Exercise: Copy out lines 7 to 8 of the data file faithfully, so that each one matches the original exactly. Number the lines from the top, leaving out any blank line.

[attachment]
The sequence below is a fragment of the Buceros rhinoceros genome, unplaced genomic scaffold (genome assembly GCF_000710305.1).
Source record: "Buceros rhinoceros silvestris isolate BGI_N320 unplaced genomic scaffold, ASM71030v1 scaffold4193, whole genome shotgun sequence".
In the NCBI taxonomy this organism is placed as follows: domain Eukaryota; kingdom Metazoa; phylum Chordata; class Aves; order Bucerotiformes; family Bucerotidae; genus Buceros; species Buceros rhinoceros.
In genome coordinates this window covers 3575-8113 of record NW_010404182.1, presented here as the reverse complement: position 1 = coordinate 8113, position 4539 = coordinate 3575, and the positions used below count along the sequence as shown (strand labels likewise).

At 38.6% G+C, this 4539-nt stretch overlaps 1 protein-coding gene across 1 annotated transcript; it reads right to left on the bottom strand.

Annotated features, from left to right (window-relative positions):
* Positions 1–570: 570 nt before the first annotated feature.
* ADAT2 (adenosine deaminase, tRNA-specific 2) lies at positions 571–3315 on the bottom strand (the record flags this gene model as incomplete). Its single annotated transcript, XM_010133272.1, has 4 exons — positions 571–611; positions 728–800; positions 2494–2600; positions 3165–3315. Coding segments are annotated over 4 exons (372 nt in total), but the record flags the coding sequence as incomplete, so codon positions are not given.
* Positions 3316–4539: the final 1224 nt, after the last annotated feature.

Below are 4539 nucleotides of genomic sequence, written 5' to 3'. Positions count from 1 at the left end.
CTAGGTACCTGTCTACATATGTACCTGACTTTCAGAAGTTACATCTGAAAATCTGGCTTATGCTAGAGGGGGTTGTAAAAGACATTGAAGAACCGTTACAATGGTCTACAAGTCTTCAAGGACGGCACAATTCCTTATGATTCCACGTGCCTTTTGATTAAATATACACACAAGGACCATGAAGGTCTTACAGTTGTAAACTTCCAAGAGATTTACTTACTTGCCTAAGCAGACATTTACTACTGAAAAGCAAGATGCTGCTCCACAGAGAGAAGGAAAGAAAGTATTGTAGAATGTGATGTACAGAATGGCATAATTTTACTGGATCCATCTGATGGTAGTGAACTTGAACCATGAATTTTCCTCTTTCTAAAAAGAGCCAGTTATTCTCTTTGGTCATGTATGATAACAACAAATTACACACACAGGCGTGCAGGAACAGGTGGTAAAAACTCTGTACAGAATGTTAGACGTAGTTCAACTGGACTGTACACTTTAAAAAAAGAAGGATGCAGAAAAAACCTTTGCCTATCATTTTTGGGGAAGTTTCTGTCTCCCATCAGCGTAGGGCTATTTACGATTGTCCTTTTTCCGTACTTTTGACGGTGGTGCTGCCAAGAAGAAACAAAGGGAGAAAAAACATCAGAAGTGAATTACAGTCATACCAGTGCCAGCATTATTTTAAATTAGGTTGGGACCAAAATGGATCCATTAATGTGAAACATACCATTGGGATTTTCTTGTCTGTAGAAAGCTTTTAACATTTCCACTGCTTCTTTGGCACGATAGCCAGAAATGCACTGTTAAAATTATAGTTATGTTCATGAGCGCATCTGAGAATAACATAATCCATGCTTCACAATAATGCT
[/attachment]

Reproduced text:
* Positions 1–570: 570 nt before the first annotated feature.
* ADAT2 (adenosine deaminase, tRNA-specific 2) lies at positions 571–3315 on the bottom strand (the record flags this gene model as incomplete). Its single annotated transcript, XM_010133272.1, has 4 exons — positions 571–611; positions 728–800; positions 2494–2600; positions 3165–3315. Coding segments are annotated over 4 exons (372 nt in total), but the record flags the coding sequence as incomplete, so codon positions are not given.